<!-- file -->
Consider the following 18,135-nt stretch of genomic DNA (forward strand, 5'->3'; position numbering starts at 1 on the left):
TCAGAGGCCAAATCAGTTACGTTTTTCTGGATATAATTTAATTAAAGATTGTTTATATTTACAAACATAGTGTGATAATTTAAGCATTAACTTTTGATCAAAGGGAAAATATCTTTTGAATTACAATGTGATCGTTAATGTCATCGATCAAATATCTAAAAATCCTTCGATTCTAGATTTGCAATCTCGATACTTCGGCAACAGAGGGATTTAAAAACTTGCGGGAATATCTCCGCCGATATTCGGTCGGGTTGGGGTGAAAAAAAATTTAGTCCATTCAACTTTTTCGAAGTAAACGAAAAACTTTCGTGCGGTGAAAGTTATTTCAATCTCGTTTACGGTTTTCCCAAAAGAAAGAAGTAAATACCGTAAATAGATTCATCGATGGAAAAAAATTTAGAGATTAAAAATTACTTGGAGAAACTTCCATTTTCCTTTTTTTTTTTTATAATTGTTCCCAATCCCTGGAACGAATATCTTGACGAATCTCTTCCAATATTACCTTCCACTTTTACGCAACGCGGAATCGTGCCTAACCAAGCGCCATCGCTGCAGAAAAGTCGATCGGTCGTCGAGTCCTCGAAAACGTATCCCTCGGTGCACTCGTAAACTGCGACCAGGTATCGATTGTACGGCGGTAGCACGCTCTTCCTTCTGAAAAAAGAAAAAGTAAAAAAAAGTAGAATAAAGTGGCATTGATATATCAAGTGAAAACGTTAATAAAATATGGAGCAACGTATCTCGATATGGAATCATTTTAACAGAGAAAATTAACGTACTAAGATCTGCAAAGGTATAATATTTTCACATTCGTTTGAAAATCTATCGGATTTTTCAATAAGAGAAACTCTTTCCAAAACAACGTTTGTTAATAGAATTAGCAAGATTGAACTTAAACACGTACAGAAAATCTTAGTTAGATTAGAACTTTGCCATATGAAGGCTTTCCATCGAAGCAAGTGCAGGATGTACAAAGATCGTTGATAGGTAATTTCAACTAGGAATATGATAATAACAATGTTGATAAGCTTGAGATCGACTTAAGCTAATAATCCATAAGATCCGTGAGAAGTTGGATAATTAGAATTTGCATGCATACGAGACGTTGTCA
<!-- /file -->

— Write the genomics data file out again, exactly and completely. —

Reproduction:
Consider the following 18,135-nt stretch of genomic DNA (forward strand, 5'->3'; position numbering starts at 1 on the left):
TCAGAGGCCAAATCAGTTACGTTTTTCTGGATATAATTTAATTAAAGATTGTTTATATTTACAAACATAGTGTGATAATTTAAGCATTAACTTTTGATCAAAGGGAAAATATCTTTTGAATTACAATGTGATCGTTAATGTCATCGATCAAATATCTAAAAATCCTTCGATTCTAGATTTGCAATCTCGATACTTCGGCAACAGAGGGATTTAAAAACTTGCGGGAATATCTCCGCCGATATTCGGTCGGGTTGGGGTGAAAAAAAATTTAGTCCATTCAACTTTTTCGAAGTAAACGAAAAACTTTCGTGCGGTGAAAGTTATTTCAATCTCGTTTACGGTTTTCCCAAAAGAAAGAAGTAAATACCGTAAATAGATTCATCGATGGAAAAAAATTTAGAGATTAAAAATTACTTGGAGAAACTTCCATTTTCCTTTTTTTTTTTTATAATTGTTCCCAATCCCTGGAACGAATATCTTGACGAATCTCTTCCAATATTACCTTCCACTTTTACGCAACGCGGAATCGTGCCTAACCAAGCGCCATCGCTGCAGAAAAGTCGATCGGTCGTCGAGTCCTCGAAAACGTATCCCTCGGTGCACTCGTAAACTGCGACCAGGTATCGATTGTACGGCGGTAGCACGCTCTTCCTTCTGAAAAAAGAAAAAGTAAAAAAAAGTAGAATAAAGTGGCATTGATATATCAAGTGAAAACGTTAATAAAATATGGAGCAACGTATCTCGATATGGAATCATTTTAACAGAGAAAATTAACGTACTAAGATCTGCAAAGGTATAATATTTTCACATTCGTTTGAAAATCTATCGGATTTTTCAATAAGAGAAACTCTTTCCAAAACAACGTTTGTTAATAGAATTAGCAAGATTGAACTTAAACACGTACAGAAAATCTTAGTTAGATTAGAACTTTGCCATATGAAGGCTTTCCATCGAAGCAAGTGCAGGATGTACAAAGATCGTTGATAGGTAATTTCAACTAGGAATATGATAATAACAATGTTGATAAGCTTGAGATCGACTTAAGCTAATAATCCATAAGATCCGTGAGAAGTTGGATAATTAGAATTTGCATGCATACGAGACGTTGTCA